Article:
Meet OrCam MyEye 2.0, A Breakthrough for the Visually Impaired

Rhys Filmer demonstrates the OrCam MyEye 2.0 at Sands Expo and Convention Center in Las Vegas on Wednesday, Jan. 10th, 2018. Photo by Yukun Zhang / BU News Service.
Rhys Filmer demonstrates the OrCam MyEye 2.0 at Sands Expo and Convention Center in Las Vegas on Wednesday, Jan. 10th, 2018. Photo by Yukun Zhang / BU News Service.

 

By Nick Neville
BU News Service

LAS VEGAS – The blind can now see thanks to OrCam MyEye 2.0, a Siri-style device that watches the world and acts as your own computerized assistant. This breakthrough in artificial vision has the ability to read text from any surface and recognize both faces and products.

“Our mission is to empower people who are partially sighted, blind and have reading difficulties, including dyslexia or those who experience reading fatigue, to study, work and live their lives with a high degree of independence,” OrCam co-founder and CEO Ziv Aviram said in a press release.

While other wearable tech can be bulky and obtrusive, the OrCam is no larger than a finger and weighs only .8 ounces. The device magnetically mounts to the wearer’s eyeglasses and is the only wearable artificial vision technology that can be activated by a pointing gesture or by following the wearer’s gaze.

A CES 2018 Innovation Awards Honoree in the Accessible Tech category, OrCam can be used as a standalone device without the use of Wi-Fi or a smartphone. Its three key features operate in similar ways.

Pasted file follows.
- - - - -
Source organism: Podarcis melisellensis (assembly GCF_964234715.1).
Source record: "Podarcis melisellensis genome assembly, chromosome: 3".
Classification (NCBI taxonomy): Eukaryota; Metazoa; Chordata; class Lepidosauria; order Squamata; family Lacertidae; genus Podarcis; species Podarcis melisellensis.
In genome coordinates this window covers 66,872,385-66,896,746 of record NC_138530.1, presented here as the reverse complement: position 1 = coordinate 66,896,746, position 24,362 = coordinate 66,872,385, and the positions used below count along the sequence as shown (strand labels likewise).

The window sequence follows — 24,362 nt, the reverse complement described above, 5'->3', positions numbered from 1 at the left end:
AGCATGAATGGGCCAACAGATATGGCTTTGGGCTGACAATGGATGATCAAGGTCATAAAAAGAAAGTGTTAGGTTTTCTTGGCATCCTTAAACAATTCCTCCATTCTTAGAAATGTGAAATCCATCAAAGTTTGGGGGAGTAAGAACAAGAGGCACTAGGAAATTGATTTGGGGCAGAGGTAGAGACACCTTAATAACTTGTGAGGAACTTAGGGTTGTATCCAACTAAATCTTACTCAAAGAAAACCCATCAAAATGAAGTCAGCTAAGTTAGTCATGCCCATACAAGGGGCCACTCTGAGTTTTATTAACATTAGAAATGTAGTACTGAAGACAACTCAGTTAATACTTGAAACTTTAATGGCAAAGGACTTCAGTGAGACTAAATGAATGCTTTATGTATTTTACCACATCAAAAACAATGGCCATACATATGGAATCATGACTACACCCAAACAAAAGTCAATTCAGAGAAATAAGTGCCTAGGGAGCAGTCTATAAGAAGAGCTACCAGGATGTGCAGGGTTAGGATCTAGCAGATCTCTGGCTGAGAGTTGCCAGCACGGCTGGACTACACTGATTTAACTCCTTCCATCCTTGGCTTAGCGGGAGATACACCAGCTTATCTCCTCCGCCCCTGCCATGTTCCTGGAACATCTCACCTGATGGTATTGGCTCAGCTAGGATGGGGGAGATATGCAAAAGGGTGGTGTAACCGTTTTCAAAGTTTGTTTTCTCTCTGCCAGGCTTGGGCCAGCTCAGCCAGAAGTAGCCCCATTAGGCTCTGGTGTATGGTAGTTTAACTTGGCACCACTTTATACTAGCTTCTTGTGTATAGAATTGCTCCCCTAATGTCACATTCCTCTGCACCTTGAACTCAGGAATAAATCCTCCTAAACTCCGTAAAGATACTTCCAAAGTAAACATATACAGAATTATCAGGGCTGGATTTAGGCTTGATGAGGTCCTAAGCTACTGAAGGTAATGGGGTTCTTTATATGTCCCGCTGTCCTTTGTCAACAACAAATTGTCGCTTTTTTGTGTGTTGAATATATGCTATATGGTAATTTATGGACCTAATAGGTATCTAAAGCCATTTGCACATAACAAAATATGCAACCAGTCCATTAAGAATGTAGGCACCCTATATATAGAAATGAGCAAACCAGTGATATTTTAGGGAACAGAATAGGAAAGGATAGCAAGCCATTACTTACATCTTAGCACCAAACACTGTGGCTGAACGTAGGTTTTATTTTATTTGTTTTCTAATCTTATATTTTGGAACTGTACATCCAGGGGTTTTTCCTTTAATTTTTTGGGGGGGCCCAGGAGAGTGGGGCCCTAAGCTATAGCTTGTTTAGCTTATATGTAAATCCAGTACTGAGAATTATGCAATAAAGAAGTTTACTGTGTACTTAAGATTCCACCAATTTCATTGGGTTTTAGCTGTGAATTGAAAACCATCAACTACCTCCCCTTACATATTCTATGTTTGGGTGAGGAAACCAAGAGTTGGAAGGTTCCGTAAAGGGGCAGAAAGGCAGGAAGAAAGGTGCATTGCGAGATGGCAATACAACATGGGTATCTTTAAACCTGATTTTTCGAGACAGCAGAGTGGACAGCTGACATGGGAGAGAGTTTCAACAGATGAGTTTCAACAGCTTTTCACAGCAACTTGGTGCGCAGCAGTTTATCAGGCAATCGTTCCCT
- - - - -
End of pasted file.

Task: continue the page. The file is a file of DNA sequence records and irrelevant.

The U.S. version, which reads in English, Spanish and French, can scan any surface—books, restaurant menus, signs, computer and phone screens—with a simple point in the direction of the surface. Its product database includes over 700,000 brands and a pointing gesture activates this feature as well.

With its facial recognition, the visually impaired can hear who is in front of them at any time. OrCam can also learn names and repeat them back to the wearer whenever a face it recognizes appears in front of the device.

The company said it also hopes to aid students with dyslexia, the most common language-based learning disability, through the device.

The OrCam MyEye 2.0 officially launched in U.S. markets last month for $3,500 but Anat Nulman, western U.S. sales manager, spoke of hopes to create partnerships with Student Disability Centers around the country soon.

All technology for the second generation version of the OrCam was developed by OrCam Technologies in Israel. They said they believe it will change the assistive vision space for years to come.

“We were able to compact our larger device, which was still the smallest on the market, into something even smaller,” Nulman said. “So we innovated and disrupted the industry with our first device and we disrupted ourselves with the second device.”

1 Comment

  • I appreciate this article. My husband recently lost his vision, and I assure you this product, as good as it may be, does not mean “the blind can now see.” He hasn’t seen my face or the face of our children in several years. Any description in his ear, as helpful as it may be, will not help him see. Please be more selective in your selection of words. Thanks.

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